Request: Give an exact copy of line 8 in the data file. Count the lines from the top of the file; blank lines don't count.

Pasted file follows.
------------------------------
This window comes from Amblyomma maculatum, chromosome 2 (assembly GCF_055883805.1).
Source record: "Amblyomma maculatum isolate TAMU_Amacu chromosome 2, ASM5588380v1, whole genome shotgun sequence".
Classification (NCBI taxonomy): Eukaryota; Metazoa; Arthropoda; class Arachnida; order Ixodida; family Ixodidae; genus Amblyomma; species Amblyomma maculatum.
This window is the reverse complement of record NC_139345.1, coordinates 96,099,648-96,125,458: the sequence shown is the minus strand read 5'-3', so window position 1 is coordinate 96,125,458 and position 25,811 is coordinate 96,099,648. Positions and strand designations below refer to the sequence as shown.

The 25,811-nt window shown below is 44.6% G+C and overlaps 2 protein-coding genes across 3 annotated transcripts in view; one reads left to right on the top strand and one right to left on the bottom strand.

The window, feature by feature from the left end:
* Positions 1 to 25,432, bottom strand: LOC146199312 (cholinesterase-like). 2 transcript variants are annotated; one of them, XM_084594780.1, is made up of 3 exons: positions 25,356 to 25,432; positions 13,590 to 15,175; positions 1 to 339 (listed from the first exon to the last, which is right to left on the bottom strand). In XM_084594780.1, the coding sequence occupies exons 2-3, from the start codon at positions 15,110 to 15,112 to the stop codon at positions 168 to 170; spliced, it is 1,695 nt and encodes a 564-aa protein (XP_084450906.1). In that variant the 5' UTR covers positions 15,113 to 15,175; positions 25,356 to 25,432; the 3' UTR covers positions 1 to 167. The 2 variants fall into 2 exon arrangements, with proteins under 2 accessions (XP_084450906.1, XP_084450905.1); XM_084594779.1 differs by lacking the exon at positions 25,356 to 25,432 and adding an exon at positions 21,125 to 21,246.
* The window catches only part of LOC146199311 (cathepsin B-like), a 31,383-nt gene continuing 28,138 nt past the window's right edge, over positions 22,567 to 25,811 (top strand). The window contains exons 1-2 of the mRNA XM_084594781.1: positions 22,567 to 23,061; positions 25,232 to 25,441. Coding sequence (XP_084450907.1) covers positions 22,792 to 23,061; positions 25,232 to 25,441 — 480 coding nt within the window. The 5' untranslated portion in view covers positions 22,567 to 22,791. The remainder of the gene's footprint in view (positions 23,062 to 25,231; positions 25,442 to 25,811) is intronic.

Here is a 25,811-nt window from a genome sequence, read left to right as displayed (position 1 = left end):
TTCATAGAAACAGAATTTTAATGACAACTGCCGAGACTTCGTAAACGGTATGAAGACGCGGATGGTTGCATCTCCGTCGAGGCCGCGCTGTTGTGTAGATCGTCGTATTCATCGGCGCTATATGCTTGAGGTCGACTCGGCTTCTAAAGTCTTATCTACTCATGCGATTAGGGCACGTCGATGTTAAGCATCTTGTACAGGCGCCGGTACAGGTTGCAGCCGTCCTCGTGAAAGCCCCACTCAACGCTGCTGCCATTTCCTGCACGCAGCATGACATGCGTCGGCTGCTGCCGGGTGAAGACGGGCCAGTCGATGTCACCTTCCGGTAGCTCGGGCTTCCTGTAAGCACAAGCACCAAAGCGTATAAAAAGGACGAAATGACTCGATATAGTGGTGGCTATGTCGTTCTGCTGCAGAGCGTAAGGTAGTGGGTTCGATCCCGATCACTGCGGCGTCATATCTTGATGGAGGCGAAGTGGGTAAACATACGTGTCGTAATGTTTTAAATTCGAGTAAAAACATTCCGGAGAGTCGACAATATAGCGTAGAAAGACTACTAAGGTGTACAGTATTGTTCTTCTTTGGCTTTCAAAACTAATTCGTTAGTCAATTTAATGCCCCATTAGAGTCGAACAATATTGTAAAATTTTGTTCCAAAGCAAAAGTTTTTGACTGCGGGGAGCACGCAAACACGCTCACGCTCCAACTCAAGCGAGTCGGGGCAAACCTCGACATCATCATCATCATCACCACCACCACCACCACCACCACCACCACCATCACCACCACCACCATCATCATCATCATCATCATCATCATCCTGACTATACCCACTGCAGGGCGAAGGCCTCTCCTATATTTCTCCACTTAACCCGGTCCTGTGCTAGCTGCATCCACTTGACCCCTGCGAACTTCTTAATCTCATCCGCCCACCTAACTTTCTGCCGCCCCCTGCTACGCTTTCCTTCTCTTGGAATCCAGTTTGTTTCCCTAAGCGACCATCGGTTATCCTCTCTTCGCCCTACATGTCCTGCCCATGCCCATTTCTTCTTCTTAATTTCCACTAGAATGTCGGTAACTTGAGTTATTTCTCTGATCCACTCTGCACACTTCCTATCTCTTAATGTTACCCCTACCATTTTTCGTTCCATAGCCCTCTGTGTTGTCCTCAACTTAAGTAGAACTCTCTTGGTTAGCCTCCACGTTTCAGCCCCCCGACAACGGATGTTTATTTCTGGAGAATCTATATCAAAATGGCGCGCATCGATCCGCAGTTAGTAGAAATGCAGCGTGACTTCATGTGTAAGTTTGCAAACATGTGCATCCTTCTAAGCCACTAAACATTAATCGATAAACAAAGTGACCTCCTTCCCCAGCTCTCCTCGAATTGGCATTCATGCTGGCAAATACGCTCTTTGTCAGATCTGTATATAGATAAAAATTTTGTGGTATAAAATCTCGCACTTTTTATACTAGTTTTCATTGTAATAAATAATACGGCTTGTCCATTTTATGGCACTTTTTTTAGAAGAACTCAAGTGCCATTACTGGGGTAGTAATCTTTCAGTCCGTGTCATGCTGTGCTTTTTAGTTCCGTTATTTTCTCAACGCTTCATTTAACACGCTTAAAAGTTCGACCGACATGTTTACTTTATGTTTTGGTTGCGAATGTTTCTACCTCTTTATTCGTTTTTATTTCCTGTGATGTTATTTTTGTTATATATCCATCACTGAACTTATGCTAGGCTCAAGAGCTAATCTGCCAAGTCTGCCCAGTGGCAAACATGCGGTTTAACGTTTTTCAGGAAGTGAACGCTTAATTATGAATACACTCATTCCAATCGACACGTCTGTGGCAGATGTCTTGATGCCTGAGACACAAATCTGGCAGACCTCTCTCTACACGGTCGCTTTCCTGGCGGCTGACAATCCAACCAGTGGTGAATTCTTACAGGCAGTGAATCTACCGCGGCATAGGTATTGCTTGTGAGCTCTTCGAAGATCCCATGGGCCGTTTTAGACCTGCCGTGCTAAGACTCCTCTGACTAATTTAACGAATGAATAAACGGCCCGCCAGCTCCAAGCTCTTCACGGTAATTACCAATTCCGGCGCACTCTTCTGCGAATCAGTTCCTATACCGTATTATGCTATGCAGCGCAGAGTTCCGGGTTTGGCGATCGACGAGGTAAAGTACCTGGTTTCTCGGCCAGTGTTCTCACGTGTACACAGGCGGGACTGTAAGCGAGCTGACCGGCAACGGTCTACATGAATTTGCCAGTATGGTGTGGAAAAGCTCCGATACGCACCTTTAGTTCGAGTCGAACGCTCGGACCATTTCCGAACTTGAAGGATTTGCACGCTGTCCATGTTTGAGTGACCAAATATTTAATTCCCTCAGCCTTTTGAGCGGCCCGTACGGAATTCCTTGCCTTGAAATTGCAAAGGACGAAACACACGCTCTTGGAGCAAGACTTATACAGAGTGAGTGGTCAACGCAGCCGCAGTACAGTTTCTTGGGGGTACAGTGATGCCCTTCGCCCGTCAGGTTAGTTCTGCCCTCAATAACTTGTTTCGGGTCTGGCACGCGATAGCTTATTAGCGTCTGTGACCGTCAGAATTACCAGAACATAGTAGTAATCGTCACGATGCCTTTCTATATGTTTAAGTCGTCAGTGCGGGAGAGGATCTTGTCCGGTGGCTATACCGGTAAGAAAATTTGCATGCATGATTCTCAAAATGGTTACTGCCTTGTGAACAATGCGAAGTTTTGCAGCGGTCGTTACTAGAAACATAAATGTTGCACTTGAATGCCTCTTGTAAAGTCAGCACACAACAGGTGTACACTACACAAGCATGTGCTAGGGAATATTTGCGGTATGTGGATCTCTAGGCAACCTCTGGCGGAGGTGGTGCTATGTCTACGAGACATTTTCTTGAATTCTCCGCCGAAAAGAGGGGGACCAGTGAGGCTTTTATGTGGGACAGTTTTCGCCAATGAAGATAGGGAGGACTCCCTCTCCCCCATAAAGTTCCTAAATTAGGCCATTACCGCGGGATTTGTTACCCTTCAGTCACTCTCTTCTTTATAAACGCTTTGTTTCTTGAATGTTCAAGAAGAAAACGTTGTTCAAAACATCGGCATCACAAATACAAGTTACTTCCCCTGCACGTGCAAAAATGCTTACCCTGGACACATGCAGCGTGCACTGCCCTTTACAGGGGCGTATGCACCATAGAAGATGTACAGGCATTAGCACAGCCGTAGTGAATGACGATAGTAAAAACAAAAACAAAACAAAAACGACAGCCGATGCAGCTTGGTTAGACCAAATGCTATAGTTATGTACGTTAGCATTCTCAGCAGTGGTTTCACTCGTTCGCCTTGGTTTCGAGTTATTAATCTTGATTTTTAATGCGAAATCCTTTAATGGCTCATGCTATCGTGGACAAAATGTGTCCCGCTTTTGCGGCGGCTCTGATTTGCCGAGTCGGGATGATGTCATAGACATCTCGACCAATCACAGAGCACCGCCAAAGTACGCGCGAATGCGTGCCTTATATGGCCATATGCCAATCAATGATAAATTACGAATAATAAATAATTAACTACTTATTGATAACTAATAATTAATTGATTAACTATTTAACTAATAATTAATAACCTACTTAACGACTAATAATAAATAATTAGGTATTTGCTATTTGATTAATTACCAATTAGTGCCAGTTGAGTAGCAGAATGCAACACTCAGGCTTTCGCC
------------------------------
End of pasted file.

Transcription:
* The window catches only part of LOC146199311 (cathepsin B-like), a 31,383-nt gene continuing 28,138 nt past the window's right edge, over positions 22,567 to 25,811 (top strand). The window contains exons 1-2 of the mRNA XM_084594781.1: positions 22,567 to 23,061; positions 25,232 to 25,441. Coding sequence (XP_084450907.1) covers positions 22,792 to 23,061; positions 25,232 to 25,441 — 480 coding nt within the window. The 5' untranslated portion in view covers positions 22,567 to 22,791. The remainder of the gene's footprint in view (positions 23,062 to 25,231; positions 25,442 to 25,811) is intronic.